The introduction of the term “fake news” into the political lexicon has been deliberate and is a desperate attempt by the establishment to maintain its grip on the flow of knowledge. It was strategically re-appropriated by Trump himself, who frequently accuses mainstream media of reporting misinformation. Unfortunately, what he deems “fake news” is merely that which undermines him politically or personally, but there is a truth at the core of his crude attacks on the press. Trump’s labeling of mainstream media as “the enemy of the people” was unintentionally accurate only because he was referring to that which undercuts his own power. Nevertheless, it is an appropriate label considering that 90% of mass media — newspapers, magazines, books, radio, television, film studios, and internet news content — is owned by just six conglomerates in General Electric, News Corp, CBS, Disney, Viacom and Time Warner. Some like G.E. are contracted by the Pentagon.

Frankfurt School critical theorists Max Horkheimer and Theodor W. Adorno once wrote of ‘the culture industry’, or how the mechanized standardization of popular culture homogenizes everyday life under capitalism. They would likely cringe at the very idea of the “fake news” phenomenon, which implies that what mass media typically produces is “real.” A billionaire reality television star becoming President is itself the perfect apotheosis of a society governed by a deceptive mass media rendering it docile. Unsurprisingly, the fourth estate was only interested in superficially reducing Trump’s attack on their credibility to his propensity to behave like a despot, something which in their counterfeit world only exists in other countries.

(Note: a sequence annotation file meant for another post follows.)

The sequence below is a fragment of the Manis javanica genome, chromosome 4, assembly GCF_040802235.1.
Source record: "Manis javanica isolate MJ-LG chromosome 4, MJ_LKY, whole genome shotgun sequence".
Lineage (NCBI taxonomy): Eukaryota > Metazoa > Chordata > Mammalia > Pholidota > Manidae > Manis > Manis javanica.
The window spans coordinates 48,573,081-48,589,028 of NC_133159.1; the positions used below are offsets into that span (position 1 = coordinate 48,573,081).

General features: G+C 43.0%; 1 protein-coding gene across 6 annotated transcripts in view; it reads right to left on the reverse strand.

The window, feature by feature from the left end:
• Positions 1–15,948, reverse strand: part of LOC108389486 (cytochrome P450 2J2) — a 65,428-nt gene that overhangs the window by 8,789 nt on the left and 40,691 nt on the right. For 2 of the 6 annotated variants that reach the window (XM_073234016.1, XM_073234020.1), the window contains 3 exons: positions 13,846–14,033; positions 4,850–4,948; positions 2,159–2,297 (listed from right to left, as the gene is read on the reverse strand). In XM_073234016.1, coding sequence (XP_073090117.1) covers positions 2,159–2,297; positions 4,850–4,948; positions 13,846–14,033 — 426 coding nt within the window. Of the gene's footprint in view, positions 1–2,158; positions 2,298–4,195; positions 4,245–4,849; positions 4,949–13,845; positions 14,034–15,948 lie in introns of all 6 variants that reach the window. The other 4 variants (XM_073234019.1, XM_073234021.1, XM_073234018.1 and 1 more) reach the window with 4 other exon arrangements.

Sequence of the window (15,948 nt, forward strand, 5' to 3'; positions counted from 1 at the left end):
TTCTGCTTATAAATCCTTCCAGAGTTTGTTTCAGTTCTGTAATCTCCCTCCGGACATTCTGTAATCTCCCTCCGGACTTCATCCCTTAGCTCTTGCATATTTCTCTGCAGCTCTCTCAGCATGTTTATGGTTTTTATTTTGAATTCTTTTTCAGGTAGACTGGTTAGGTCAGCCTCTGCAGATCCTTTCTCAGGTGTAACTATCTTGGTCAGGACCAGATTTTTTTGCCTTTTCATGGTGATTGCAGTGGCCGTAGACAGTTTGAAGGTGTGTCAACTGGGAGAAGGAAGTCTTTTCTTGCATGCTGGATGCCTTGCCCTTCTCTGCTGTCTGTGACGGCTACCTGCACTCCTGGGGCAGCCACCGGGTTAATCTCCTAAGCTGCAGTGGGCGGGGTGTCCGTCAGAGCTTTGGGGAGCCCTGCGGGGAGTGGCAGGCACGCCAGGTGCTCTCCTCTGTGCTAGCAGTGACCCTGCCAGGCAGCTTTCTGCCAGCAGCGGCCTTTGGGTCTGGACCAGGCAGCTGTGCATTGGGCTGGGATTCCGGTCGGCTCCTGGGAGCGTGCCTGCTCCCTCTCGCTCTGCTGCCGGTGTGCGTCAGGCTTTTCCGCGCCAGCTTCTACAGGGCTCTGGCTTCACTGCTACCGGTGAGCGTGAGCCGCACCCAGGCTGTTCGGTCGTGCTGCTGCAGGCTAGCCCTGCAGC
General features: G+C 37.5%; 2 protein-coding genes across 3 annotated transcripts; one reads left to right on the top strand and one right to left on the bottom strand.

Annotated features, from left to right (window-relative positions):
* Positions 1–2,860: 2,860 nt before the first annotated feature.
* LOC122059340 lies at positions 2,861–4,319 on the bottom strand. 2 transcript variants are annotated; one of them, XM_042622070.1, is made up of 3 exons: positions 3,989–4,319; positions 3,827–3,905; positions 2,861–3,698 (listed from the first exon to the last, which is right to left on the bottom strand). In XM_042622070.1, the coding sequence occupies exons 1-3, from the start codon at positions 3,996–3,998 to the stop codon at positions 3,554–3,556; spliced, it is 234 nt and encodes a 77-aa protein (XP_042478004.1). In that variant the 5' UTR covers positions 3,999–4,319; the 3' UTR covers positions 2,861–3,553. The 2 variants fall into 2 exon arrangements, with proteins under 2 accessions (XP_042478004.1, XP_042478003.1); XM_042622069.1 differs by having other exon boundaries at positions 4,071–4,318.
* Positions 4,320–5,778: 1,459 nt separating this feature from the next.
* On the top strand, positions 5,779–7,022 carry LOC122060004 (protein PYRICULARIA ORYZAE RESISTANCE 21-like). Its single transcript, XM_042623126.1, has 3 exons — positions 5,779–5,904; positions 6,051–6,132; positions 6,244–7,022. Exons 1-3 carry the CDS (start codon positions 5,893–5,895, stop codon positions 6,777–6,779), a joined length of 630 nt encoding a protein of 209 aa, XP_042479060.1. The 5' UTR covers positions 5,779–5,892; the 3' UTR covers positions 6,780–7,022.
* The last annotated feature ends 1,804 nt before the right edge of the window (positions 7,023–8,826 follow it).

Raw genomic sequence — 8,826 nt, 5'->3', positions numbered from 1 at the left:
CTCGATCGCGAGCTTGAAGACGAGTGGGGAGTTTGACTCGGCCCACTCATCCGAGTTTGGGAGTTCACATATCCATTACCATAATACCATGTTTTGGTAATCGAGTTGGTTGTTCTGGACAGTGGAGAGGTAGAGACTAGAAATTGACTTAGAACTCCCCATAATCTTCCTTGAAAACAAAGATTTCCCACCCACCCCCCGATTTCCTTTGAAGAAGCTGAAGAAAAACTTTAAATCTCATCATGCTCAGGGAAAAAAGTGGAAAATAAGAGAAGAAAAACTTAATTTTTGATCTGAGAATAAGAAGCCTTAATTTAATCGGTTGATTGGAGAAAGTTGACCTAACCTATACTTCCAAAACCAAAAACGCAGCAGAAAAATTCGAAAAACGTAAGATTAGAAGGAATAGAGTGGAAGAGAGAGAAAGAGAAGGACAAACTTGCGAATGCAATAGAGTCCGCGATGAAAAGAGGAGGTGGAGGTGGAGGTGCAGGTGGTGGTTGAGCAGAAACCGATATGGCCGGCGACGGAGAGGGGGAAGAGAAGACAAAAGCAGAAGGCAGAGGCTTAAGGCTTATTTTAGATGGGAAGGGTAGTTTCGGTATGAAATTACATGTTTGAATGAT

Not only does mass media provide the public with what comic George Carlin called an ‘illusion of choice’, but it acts as a dictation machine for the military-industrial complex. Most notably, virtually all the major news outlets parroted the lies of the Bush administration with its fabrication of evidence that Iraq possessed Weapons of Mass Destruction to sell the U.S. invasion of Baghdad in 2003. Its monumental failure to hold the Bush administration accountable has directly correlated with the rapidly declining public trust in the media ever since. Perhaps the reason the phrase resonated with voters during the election is because it generally acknowledged the enormous gap between the reported world and the actual one they live in. The late Edward S. Herman and Noam Chomsky wrote the definitive manual on the media’s propaganda function and social engineering in Manufacturing Consent: The Political Economy of the Mass Media.